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More than a hundred attend Denton Climate Strike at the UNT Library Mall

More than a hundred attend Denton Climate Strike at the UNT Library Mall

More than a hundred attend Denton Climate Strike at the UNT Library Mall
September 20
16:41 2019

More than a hundred people came to UNT’s Library Mall for the Denton Climate Strike on Friday, with speeches from UNT’s Student Government President Yolian Ogbu, Denton city council member Deb Armintor and a handful of UNT students. 

This rally was “put together to provide a platform for student voices to be heard and facilitate much needed conversations pertaining to the future directly impacting today’s students,” according to their Facebook page. 

SGA President Yolian Ogbu leads the Denton Climate Strike with chants. Image by Ricardo Vazquez Garcia

It began with remarks from Ogbu.

“We are a part of a generation where climate change has been a constant all throughout our lives,” Ogbu said. “I honestly don’t remember never learning the fact that our ice caps are melting, and that millions of species are dying every day. I remember learning about this in elementary school, and that is terrifying.” 

Ogbu stressed that the current students, and everyone facing with this crisis, has the opportunity to take charge and make a difference for our future.  

“We can take control of our own narrative, from our own lives, and from this strike in particular, I think that it’s important that we make a presence and to stand up to any injustices we see,” Ogbu said 

Groups such as the We Mean Green Fund and the Department of Philosophy and Religion, also participated in the event through tabling.

A donation station for the Bahamas’ relief and a voter’s registration station were also among the tables there. 

After Ogbu, several students from the student body such as Michael Fish, Will Seaton, Brooke Hoese, Uel Trejo and Shane Warren, spoke at the rally. Denton city councilwoman, Deb Armintor, also spoke on behalf of providing a “greener” future for Denton.  

Denton City Councilwoman Deb Armintor encourages students to pay a visit to city council members to get voices heard. Image by Ricardo Vazquez Garcia

“I prefer to focus on the things that we’re not doing, that we should be doing,” Armintor said. “Many of the good things that we’re doing, we started doing too late. Denton is not unique in that. This is a nationwide, worldwide problem.”

Armintor spoke on behalf of the toxicity that pollutants, such as fertilizers and other pesticidal chemicals, have on our environment and weaken the underground systems.  

There also were people there speaking against climate change.

Kelly Neidert, president of a Young Conservatives’ group, attended the rally in hopes of spreading the message for conserving state parks and natural areas while also conserving the national constitutional values such as freedom of speech and free rights.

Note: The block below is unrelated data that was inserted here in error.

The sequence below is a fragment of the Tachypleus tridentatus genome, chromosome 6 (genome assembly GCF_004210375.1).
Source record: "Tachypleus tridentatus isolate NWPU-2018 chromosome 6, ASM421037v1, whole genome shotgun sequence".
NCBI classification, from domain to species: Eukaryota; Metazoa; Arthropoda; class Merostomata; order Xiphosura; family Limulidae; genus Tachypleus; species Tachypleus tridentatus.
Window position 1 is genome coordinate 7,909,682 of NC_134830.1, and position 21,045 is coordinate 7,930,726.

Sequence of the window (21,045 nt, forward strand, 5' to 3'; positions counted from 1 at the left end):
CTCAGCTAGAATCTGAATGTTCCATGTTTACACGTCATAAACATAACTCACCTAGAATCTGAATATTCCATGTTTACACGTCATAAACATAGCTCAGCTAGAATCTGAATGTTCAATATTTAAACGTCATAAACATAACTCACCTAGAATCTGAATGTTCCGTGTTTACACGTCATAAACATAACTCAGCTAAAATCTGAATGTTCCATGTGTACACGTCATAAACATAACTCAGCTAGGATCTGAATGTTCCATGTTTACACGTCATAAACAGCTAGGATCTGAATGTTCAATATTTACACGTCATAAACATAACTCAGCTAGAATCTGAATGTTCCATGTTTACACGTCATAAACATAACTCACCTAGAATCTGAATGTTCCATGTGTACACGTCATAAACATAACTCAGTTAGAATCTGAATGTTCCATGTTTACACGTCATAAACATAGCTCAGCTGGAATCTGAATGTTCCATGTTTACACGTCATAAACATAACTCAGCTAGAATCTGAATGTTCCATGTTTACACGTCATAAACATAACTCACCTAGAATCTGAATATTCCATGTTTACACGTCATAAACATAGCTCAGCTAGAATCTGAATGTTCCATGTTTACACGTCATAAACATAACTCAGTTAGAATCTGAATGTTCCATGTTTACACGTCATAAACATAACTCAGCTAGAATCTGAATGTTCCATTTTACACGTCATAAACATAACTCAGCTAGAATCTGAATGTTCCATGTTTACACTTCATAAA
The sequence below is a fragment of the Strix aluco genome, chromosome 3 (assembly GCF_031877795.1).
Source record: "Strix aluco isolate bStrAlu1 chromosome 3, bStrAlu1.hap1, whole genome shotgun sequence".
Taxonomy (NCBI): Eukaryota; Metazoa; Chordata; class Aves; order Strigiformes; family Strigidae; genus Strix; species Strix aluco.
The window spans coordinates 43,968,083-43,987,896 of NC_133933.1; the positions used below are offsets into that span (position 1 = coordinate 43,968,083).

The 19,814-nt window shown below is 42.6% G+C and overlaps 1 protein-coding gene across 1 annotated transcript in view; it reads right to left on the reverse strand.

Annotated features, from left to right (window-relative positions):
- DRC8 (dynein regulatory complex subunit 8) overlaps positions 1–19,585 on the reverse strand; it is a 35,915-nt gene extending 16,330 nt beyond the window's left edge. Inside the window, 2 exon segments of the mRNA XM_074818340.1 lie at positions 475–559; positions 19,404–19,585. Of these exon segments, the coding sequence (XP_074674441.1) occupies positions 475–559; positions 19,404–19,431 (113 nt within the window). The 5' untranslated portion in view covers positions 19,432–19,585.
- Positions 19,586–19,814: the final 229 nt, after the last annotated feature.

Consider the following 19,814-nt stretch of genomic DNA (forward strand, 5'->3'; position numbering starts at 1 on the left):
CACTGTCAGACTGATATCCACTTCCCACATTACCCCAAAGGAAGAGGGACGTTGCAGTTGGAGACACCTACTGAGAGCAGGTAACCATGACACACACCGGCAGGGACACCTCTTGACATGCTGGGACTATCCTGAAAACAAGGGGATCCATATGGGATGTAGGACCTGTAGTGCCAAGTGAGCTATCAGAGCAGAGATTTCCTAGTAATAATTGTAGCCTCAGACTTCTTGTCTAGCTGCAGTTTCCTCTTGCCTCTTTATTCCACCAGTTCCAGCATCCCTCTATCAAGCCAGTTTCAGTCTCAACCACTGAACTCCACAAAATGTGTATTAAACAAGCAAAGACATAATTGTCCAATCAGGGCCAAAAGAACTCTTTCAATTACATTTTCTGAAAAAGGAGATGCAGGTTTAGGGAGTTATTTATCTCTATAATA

“We should be focusing less on making business’ deregulate fossil fuel admissions because that hurts small businesses and individuals more than they’re aware of,” Neidert said. “We’re looking at some naturalization projects with our partners, The Americans of Prosperity, hoping that we can clean up some parks and other small-scale items.” 

In the midst of the student speakers, a man began to rally back and preach that the event was “brainwashing” and turning student’s “minds to mush.” 

“I think that everybody here has felt some kind of impact from climate change,” History freshman William Seaton said. “Whether it be personal anxiety or loved ones being scared of living on the coast, or whatever it is, I think everybody here can feel that impact and might not be able to want to use their voice to share their concerns.” 

Aside from students standing their concerns on climate change, a handful of Denton locals showed up to support both universities, TWU and UNT, and to voice their need for change.  

KJ Lowry, a UNT alumni and former president for Tarrant County’s National Organization for Women, came to the event to be surrounded by people who care about change for the environment and to continue the spark that was coursed within.

“I heard a story this morning about the number of birds that had disappeared, I mean billions and billions of birds have disappeared in the last few decades,” Lowry said. “This made me think, how can parents talk about the birds and bees if there are none?” 

Supporters from all over Texas also showed up in support of the strike against climate change. Blake Robinson, a graduate from Texas State University, showed up to the nearest strike location closest to him and joined in on the rally.  

“I believe that climate crisis is one of the biggest issues that is facing humanity to this day,” Robinson said. “As human beings, we are not separated from our environment, we are all interconnected and the destruction we do to our environment is destruction we do to ourselves.” 

Featured Image: UNT students chant and demand for action on climate issues at the Denton Climate Strike on Sept. 20, 2019. Image by Ricardo Vazquez Garcia

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Natalie Ochoa

Natalie Ochoa

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